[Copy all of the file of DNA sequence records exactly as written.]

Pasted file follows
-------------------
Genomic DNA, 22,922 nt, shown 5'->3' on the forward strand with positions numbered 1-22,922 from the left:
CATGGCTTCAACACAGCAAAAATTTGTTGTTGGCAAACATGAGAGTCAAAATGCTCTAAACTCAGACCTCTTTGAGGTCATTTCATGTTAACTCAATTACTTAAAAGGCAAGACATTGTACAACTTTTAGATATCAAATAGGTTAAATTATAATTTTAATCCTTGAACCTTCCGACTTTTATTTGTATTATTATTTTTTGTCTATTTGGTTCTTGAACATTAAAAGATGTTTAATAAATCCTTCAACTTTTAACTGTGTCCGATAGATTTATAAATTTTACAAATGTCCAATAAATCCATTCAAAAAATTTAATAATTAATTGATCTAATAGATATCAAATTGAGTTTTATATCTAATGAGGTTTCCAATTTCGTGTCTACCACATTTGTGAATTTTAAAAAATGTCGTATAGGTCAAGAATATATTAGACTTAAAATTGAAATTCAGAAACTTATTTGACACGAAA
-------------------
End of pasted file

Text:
Genomic DNA, 22,922 nt, shown 5'->3' on the forward strand with positions numbered 1-22,922 from the left:
CATGGCTTCAACACAGCAAAAATTTGTTGTTGGCAAACATGAGAGTCAAAATGCTCTAAACTCAGACCTCTTTGAGGTCATTTCATGTTAACTCAATTACTTAAAAGGCAAGACATTGTACAACTTTTAGATATCAAATAGGTTAAATTATAATTTTAATCCTTGAACCTTCCGACTTTTATTTGTATTATTATTTTTTGTCTATTTGGTTCTTGAACATTAAAAGATGTTTAATAAATCCTTCAACTTTTAACTGTGTCCGATAGATTTATAAATTTTACAAATGTCCAATAAATCCATTCAAAAAATTTAATAATTAATTGATCTAATAGATATCAAATTGAGTTTTATATCTAATGAGGTTTCCAATTTCGTGTCTACCACATTTGTGAATTTTAAAAAATGTCGTATAGGTCAAGAATATATTAGACTTAAAATTGAAATTCAGAAACTTATTTGACACGAAA